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Predicting the environmental impact of a future nanocellulose production at industrial scale: Application of the life cycle assessment scale-up framework


Piccinno, Fabiano; Hischier, Roland; Seeger, Stefan; Som, Claudia (2018). Predicting the environmental impact of a future nanocellulose production at industrial scale: Application of the life cycle assessment scale-up framework. Journal of Cleaner Production, 174:283-295.

Abstract

Life cycle assessment (LCA) studies of lab-scale processes come with certain limitations as they are not reflecting e.g. higher efficiencies of large-scale production. To address this, we developed in an earlier manuscript a scale-up framework for chemical processes which is applied in this paper here. Following the framework's five-step procedure on the case of a new nanocellulose production pathway, a scaled-up LCA study for a future production of nanocellulose is performed. The comparison of these LCA results with competing and already commercially produced materials as well as with the lab-scale process demonstrates the usefulness of the whole scale-up procedure. The example shows that the environmental impact per kg of produced nanocellulose yarn can be lowered by a factor of up to 6.5 compared to the laboratory production, reflecting a projected impact that is closer to the values of an actual production plant in case the material will be commercialized. Our results got also better comparable to those of competing materials, showing values that are up to three times smaller than for carbon fibers. Looking into the process, the chosen example of nanocellulose shows a considerable change concerning the relative contributions of the various process steps. While in the lab scale, the enzymatic treatment step - which involved heating for an extended period - was the dominant contributor, this step proved to be negligible in terms of environmental impact at industrial-scale production given that a more efficient and well-insulated reactor is used. The identification of such changes is a major added value of the applied scale-up framework which cannot be achieved with scale-up procedures using a simple, global scaling factor. One of the main purposes of the whole scale-up at such an early stage is to give improvement recommendations. The framework can be considered as being an effective support for eco-design purposes, helping in identifying hotspots for process improvements. It gives a better understanding of the process and shows the practical scalability of the various steps. Overall, it can assist in steering the research of new chemicals and materials more towards an industrial application.

Abstract

Life cycle assessment (LCA) studies of lab-scale processes come with certain limitations as they are not reflecting e.g. higher efficiencies of large-scale production. To address this, we developed in an earlier manuscript a scale-up framework for chemical processes which is applied in this paper here. Following the framework's five-step procedure on the case of a new nanocellulose production pathway, a scaled-up LCA study for a future production of nanocellulose is performed. The comparison of these LCA results with competing and already commercially produced materials as well as with the lab-scale process demonstrates the usefulness of the whole scale-up procedure. The example shows that the environmental impact per kg of produced nanocellulose yarn can be lowered by a factor of up to 6.5 compared to the laboratory production, reflecting a projected impact that is closer to the values of an actual production plant in case the material will be commercialized. Our results got also better comparable to those of competing materials, showing values that are up to three times smaller than for carbon fibers. Looking into the process, the chosen example of nanocellulose shows a considerable change concerning the relative contributions of the various process steps. While in the lab scale, the enzymatic treatment step - which involved heating for an extended period - was the dominant contributor, this step proved to be negligible in terms of environmental impact at industrial-scale production given that a more efficient and well-insulated reactor is used. The identification of such changes is a major added value of the applied scale-up framework which cannot be achieved with scale-up procedures using a simple, global scaling factor. One of the main purposes of the whole scale-up at such an early stage is to give improvement recommendations. The framework can be considered as being an effective support for eco-design purposes, helping in identifying hotspots for process improvements. It gives a better understanding of the process and shows the practical scalability of the various steps. Overall, it can assist in steering the research of new chemicals and materials more towards an industrial application.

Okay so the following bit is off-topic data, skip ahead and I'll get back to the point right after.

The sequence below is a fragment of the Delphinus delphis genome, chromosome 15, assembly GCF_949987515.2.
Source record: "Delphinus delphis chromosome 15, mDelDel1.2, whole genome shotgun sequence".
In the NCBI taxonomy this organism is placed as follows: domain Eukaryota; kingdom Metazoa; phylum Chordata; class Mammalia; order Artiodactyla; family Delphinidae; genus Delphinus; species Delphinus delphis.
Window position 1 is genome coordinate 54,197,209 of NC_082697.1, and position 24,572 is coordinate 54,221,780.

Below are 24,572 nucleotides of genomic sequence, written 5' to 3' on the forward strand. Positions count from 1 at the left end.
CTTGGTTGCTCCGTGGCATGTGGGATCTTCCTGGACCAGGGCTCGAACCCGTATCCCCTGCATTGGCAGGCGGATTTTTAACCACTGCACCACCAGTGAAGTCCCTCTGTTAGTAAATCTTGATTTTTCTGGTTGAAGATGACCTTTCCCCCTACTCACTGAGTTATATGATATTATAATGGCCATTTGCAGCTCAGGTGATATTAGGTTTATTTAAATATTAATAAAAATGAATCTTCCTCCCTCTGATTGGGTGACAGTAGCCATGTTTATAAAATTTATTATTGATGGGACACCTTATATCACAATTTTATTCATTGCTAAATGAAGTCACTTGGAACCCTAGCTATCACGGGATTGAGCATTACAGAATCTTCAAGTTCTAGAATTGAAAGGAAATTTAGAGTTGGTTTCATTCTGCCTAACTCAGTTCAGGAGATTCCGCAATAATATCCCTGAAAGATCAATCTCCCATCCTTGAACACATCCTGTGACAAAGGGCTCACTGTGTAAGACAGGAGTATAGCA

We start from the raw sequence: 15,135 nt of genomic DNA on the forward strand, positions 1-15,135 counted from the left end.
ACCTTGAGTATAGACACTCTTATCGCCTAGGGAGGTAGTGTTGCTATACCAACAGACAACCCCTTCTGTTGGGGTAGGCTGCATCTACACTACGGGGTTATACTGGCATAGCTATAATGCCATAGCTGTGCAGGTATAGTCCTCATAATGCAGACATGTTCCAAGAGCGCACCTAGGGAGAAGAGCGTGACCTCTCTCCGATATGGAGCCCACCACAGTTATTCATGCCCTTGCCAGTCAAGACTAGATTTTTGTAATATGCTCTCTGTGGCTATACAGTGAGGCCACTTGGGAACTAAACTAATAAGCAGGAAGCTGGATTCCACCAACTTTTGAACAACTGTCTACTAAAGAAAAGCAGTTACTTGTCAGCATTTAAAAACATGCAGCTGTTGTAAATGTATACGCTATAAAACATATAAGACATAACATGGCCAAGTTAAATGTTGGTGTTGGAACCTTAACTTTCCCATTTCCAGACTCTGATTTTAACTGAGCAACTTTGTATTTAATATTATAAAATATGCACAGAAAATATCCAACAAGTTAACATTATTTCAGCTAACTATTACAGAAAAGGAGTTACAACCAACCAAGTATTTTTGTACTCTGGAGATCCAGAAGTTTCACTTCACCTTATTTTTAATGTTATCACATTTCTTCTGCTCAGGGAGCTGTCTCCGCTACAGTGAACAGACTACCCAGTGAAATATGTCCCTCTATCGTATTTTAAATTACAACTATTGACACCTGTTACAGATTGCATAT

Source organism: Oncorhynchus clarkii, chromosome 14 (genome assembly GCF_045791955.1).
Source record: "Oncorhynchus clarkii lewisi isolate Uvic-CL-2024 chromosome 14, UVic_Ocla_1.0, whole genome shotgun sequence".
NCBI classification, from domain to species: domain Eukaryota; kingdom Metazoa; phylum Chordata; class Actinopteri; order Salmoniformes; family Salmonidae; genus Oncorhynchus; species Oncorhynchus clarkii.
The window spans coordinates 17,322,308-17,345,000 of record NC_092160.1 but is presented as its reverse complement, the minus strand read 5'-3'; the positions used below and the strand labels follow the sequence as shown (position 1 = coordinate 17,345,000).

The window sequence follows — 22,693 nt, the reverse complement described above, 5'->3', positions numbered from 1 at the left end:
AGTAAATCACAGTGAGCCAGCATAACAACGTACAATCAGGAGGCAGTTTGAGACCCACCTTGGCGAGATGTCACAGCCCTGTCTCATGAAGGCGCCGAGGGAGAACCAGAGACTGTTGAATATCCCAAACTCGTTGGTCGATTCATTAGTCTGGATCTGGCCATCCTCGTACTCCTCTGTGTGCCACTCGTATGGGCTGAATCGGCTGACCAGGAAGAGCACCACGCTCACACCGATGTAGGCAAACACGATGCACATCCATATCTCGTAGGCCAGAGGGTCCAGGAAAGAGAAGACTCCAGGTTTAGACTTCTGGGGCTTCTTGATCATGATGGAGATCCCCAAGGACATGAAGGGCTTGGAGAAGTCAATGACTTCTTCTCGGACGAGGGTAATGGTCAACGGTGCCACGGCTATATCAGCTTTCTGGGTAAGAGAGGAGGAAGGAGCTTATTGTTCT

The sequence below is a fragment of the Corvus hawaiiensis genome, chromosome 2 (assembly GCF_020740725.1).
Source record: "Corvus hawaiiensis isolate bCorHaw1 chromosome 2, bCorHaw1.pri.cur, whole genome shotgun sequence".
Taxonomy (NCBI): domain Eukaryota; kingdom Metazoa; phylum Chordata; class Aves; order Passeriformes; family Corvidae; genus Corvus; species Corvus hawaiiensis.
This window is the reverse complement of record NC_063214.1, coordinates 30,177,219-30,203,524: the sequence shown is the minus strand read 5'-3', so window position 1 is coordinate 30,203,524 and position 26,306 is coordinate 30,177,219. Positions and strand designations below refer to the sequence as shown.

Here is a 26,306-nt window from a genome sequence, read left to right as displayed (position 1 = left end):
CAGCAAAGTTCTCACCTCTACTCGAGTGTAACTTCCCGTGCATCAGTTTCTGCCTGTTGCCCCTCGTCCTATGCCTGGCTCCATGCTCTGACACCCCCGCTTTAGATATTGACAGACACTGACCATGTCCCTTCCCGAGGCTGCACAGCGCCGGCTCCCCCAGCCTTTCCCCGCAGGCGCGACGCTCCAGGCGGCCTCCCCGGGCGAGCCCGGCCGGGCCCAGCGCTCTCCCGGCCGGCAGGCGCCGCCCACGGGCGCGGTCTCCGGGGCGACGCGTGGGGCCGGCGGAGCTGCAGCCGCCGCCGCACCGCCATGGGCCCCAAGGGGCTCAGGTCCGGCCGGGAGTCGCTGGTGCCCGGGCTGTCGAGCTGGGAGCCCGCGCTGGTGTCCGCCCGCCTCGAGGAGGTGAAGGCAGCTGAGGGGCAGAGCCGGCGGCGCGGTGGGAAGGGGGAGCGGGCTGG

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Additional indexing

Item Type:Journal Article, refereed, original work
Communities & Collections:07 Faculty of Science > Department of Chemistry
Dewey Decimal Classification:540 Chemistry
Uncontrolled Keywords:Scale-up, Sustainable chemistry, Sustainable innovation, Prospective lifecycle assessment, Eco-design
Language:English
Date:10 February 2018
Deposited On:29 May 2018 13:00
Last Modified:30 May 2018 07:03
Publisher:Elsevier
ISSN:0959-6526
OA Status:Closed
Publisher DOI:https://doi.org/10.1016/j.jclepro.2017.10.226
Project Information:
  • : FunderFP7
  • : Grant ID263017
  • : Project TitleThe development of very high performance bioderived composite materials of cellulose nanofibres and polysaccharides.

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